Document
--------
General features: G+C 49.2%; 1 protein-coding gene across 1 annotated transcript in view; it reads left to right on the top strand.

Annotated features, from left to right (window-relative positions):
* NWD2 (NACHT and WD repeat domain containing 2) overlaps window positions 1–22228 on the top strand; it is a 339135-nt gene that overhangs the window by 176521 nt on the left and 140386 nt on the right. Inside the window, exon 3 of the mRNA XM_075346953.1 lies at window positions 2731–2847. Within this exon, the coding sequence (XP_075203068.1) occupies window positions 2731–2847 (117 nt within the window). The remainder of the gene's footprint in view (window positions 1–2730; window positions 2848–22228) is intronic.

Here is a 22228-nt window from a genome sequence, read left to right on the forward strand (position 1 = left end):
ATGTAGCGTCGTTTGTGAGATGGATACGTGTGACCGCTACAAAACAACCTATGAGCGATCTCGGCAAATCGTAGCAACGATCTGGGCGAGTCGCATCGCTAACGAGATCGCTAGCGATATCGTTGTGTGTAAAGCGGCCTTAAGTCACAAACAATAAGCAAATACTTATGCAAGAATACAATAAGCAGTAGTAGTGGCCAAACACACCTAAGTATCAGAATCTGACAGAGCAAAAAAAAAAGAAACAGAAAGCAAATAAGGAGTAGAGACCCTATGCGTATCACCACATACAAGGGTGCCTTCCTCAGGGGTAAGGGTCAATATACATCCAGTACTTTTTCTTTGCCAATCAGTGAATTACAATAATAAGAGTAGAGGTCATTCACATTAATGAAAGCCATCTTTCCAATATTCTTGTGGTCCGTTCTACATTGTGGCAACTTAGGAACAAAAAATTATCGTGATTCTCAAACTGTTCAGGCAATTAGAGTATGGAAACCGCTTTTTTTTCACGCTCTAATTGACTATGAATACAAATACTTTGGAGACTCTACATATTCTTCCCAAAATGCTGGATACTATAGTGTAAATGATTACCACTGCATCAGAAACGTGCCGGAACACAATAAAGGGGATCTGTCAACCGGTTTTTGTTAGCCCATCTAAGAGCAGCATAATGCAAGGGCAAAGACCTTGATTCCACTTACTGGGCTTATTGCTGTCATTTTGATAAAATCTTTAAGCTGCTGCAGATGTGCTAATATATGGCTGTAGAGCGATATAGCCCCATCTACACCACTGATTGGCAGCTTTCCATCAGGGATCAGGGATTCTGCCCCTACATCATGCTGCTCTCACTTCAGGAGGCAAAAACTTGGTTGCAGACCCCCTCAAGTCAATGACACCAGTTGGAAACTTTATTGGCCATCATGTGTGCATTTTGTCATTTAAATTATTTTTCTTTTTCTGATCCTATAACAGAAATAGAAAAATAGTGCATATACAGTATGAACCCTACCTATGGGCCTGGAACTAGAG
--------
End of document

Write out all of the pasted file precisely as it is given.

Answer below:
General features: G+C 49.2%; 1 protein-coding gene across 1 annotated transcript in view; it reads left to right on the top strand.

Annotated features, from left to right (window-relative positions):
* NWD2 (NACHT and WD repeat domain containing 2) overlaps window positions 1–22228 on the top strand; it is a 339135-nt gene that overhangs the window by 176521 nt on the left and 140386 nt on the right. Inside the window, exon 3 of the mRNA XM_075346953.1 lies at window positions 2731–2847. Within this exon, the coding sequence (XP_075203068.1) occupies window positions 2731–2847 (117 nt within the window). The remainder of the gene's footprint in view (window positions 1–2730; window positions 2848–22228) is intronic.

Here is a 22228-nt window from a genome sequence, read left to right on the forward strand (position 1 = left end):
ATGTAGCGTCGTTTGTGAGATGGATACGTGTGACCGCTACAAAACAACCTATGAGCGATCTCGGCAAATCGTAGCAACGATCTGGGCGAGTCGCATCGCTAACGAGATCGCTAGCGATATCGTTGTGTGTAAAGCGGCCTTAAGTCACAAACAATAAGCAAATACTTATGCAAGAATACAATAAGCAGTAGTAGTGGCCAAACACACCTAAGTATCAGAATCTGACAGAGCAAAAAAAAAAGAAACAGAAAGCAAATAAGGAGTAGAGACCCTATGCGTATCACCACATACAAGGGTGCCTTCCTCAGGGGTAAGGGTCAATATACATCCAGTACTTTTTCTTTGCCAATCAGTGAATTACAATAATAAGAGTAGAGGTCATTCACATTAATGAAAGCCATCTTTCCAATATTCTTGTGGTCCGTTCTACATTGTGGCAACTTAGGAACAAAAAATTATCGTGATTCTCAAACTGTTCAGGCAATTAGAGTATGGAAACCGCTTTTTTTTCACGCTCTAATTGACTATGAATACAAATACTTTGGAGACTCTACATATTCTTCCCAAAATGCTGGATACTATAGTGTAAATGATTACCACTGCATCAGAAACGTGCCGGAACACAATAAAGGGGATCTGTCAACCGGTTTTTGTTAGCCCATCTAAGAGCAGCATAATGCAAGGGCAAAGACCTTGATTCCACTTACTGGGCTTATTGCTGTCATTTTGATAAAATCTTTAAGCTGCTGCAGATGTGCTAATATATGGCTGTAGAGCGATATAGCCCCATCTACACCACTGATTGGCAGCTTTCCATCAGGGATCAGGGATTCTGCCCCTACATCATGCTGCTCTCACTTCAGGAGGCAAAAACTTGGTTGCAGACCCCCTCAAGTCAATGACACCAGTTGGAAACTTTATTGGCCATCATGTGTGCATTTTGTCATTTAAATTATTTTTCTTTTTCTGATCCTATAACAGAAATAGAAAAATAGTGCATATACAGTATGAACCCTACCTATGGGCCTGGAACTAGAG